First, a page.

December 11, 2015
The following is Christine Capra’s thoughtful response to my post on “Deepening Network Practice for Social Change.” Christine is a self-described network mapper, weaver, and guardian with Greater Than the Sum. NOTE: Text that is bolded represents my additions and editorial changes to the original.
I spend a lot of time pondering the above questions [see post] as well, and appreciate your thoughts here. It’s very helpful.
Re: ‘going beyond abstraction to interaction’, Yes! And even further than interaction – in the past year or so, I’ve developed a deep appreciation for something June Holley said to me awhile back – ‘I always say – start with micro-collaborations.’ Read More
February 15, 2012
|Photo by Hans Poldoja|
Last week I was privileged to attend a gathering of practitioners from across sectors to discuss the successes and challenges of working in networked ways. The Northern New England Network Community of Practice met in Portsmouth, NH for a full day of conversations facilitated by members of Maine Network Partners. Throughout the day many critical questions were raised about and stemming from net work. No one pretended to necessarily have all of the answers to these, or to imagine that what works in one case will necessarily work in another. Nonetheless, we look forward to exploring any patterns that do show up across experiences in our respective network efforts, whether we are talking small or large scale, local or regional, within a sector or across sectors . . . Read More
January 31, 2012
The following post is reblogged from Seth’s Blog. We hope that it will enrich your life and much as it has ours.
“We’re hoping to succeed; we’re okay with failure. We just don’t want to land in between.”
He’s serious. Lots of people say this, but few are willing to put themselves at risk, which destroys the likelihood of success and dramatically increases the chance of in between.
September 29, 2011
|Photo by grongar|http://www.flickr.com/photos/grongar/4965343939|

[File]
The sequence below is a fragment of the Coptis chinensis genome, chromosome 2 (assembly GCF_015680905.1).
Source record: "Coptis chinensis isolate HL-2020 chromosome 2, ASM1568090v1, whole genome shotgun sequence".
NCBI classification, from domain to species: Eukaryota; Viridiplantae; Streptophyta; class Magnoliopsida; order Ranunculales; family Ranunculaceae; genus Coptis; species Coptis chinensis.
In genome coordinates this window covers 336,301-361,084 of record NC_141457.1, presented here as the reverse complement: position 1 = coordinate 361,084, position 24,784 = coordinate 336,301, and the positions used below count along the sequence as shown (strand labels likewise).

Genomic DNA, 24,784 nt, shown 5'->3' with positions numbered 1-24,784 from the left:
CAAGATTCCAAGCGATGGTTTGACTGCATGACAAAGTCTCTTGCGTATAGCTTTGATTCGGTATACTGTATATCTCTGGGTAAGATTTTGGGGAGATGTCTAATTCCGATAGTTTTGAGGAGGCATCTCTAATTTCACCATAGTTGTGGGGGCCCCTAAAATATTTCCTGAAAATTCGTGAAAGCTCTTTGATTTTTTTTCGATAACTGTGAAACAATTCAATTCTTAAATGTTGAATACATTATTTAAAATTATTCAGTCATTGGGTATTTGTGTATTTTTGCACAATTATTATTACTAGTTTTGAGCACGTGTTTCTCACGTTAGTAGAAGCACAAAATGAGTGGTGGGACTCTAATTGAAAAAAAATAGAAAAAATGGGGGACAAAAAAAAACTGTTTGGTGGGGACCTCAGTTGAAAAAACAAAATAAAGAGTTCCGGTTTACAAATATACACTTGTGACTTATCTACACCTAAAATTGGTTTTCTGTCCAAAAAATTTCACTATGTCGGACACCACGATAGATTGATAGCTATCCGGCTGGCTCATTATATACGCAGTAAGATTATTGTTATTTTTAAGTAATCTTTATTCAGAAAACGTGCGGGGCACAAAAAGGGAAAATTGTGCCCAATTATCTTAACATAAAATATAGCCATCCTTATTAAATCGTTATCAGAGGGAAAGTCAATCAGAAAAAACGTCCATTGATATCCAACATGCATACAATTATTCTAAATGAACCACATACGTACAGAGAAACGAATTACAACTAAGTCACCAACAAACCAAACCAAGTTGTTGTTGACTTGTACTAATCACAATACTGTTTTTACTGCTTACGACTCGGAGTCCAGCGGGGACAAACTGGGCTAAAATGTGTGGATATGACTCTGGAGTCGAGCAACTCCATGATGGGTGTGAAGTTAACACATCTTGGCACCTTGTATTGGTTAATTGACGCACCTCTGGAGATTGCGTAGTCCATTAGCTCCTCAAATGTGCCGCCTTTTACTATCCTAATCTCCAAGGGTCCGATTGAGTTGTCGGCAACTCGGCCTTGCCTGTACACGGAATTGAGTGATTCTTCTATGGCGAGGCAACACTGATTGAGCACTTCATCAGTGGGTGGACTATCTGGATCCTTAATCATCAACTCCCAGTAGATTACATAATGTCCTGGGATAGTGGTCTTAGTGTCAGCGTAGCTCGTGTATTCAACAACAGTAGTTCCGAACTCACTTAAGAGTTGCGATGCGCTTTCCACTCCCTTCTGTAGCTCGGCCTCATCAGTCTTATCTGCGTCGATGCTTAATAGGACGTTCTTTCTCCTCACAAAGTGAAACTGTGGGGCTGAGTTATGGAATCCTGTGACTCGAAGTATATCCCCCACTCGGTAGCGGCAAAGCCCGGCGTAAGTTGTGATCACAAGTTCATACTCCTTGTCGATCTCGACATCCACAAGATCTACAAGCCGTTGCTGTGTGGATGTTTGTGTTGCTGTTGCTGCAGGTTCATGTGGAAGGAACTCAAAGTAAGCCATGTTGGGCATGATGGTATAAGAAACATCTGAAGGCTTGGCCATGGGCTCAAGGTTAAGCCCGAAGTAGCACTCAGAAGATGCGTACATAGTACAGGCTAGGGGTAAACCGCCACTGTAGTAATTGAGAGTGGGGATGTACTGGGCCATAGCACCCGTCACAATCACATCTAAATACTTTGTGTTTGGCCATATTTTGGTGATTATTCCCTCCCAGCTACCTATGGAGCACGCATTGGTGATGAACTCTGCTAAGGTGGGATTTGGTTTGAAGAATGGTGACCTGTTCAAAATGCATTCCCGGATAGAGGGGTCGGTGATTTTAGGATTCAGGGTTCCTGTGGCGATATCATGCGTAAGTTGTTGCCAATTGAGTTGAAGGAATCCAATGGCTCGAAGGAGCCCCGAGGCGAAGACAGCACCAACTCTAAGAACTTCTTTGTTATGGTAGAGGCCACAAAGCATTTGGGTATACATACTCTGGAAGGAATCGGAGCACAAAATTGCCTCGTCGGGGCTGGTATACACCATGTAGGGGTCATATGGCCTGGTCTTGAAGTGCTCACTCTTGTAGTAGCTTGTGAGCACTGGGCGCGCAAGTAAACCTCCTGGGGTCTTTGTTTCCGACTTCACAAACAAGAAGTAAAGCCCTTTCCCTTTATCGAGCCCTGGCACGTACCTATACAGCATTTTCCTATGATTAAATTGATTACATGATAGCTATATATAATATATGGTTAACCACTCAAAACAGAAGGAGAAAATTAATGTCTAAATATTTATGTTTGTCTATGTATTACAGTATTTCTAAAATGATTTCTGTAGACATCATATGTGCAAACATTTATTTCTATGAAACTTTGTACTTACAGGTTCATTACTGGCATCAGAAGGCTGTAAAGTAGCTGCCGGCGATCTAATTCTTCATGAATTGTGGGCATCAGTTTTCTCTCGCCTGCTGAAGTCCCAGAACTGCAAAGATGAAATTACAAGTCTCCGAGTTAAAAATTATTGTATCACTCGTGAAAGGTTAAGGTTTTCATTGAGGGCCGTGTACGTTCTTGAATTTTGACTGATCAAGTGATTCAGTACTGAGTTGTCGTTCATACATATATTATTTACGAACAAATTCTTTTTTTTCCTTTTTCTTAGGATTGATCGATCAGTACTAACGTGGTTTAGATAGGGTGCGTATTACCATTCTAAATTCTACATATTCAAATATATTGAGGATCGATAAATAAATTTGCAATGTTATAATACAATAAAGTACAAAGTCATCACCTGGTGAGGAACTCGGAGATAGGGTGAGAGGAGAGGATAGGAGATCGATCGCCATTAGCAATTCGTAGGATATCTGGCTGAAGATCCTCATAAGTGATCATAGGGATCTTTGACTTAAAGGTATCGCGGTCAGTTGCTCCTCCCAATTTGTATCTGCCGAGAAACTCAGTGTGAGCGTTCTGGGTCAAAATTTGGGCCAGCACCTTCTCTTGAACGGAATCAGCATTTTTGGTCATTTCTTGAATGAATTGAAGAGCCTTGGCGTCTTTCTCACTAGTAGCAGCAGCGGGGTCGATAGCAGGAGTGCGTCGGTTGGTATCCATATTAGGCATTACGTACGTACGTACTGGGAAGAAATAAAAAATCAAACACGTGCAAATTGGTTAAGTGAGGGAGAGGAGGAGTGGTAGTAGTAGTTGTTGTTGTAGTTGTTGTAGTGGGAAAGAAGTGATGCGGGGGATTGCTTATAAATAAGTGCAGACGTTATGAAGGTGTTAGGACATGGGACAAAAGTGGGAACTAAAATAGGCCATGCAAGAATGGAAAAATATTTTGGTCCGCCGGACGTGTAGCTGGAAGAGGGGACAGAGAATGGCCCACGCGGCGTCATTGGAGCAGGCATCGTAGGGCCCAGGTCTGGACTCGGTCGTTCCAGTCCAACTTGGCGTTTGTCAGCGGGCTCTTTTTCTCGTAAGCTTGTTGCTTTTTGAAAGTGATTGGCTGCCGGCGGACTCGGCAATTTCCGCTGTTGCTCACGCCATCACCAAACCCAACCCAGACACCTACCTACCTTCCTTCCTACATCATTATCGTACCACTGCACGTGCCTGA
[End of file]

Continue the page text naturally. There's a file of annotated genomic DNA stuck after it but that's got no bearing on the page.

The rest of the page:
Building on yesterday’s post of the video about sociocracy, and inspired by the work of John Buck and Sharon Villines that I mentioned there, I’ve been pulling together a list of ways that leaders at all levels in organizations and networks might encourage more collective self-organizing, self-correcting, resilient and adaptive behavior. Here’s a start and I invite readers to please add: Read More
June 24, 2010
“Collaboration drives creativity because innovation emerges from a series of sparks – not a single flash of insight.”
– Keith Sawyer, Group Genius
|Photo by Chris Denbow|http://www.flickr.com/photos/mojodenbowsphotostudio/2408750389|
Having last week blogged about when we might want to de-emphasize innovation and think about the small steps we can take towards change, today I embrace the “i word.” In doing so, I tip my hat to Keith Sawyer and to my Interaction colleague Andy Atkins for helping to clarify my thinking around the connection between collaboration and innovation for social change. Both are obviously quite popular concepts at the moment, and there is some discussion about how well they go together. For example, one of my colleagues had a conversation with a corporate leader last week during which this leader shared his deep belief that collaboration inhibits creativity and that flashes of insight occur in the individual’s mind. While the last part of that statement may be true, what leads to that flash and where one goes with it would seem to have everything to do with interaction with others.
April 15, 2010
|Photo by John D. McDonald|http://www.flickr.com/photos/psychoactive/2943294866|
Science has confirmed what many of us feel, that we are each more than one person. We are minds and bodies, left brains and right brains, controlled and automatic responders. This last division is due in part to the fact that we each have more than one brain. Our old reptilian brain is what we can depend on to keep us safe from physical harm most of the time. Our newest brain is what gives birth to the wonders of critical thought and creativity. The amazement I feel about the evolution of our higher thinking is dampened somewhat by my understanding and experience that my multiple brains are not often well coordinated. I walk into a meeting on the one hand (or brain) excited to facilitate, while on the other I am anxious, my more primitive wiring believing there’s a saber toothed tiger in the corner). Welcome to what Seth Godin calls “the lizard” inside.
September 15, 2009
One of the issues with the current funding system is that it tends to invite dishonesty from organizations seeking grants. And perhaps we should not say dishonesty, but the system certainly makes it easy to fall into the temptation of overstating the case, of presenting an aspirational goal as an established reality. This pattern is detrimental to everyone involved. It hurts the funders who will not be able to meet their goals even if they believe they are funding with purpose. It hurts those being served, organized or mobilized, and it certainly hurts the organizations who get caught in the game.
Part of the problem with the normalization of this often subtle dishonesty is that it actually keeps organizations from staring their own reality in the face. As a consultant to all kinds of organizations, from foundations to the grassroots, I experience this insidious state of non-truth as a serious obstacle to my own work. We can’t help an organization move if the organization can not be honest about where it is. The situation forces us to spend a lot energy surfacing the truth, but if we were starting from truth then we would be able to use that energy to hit the ground running. Read More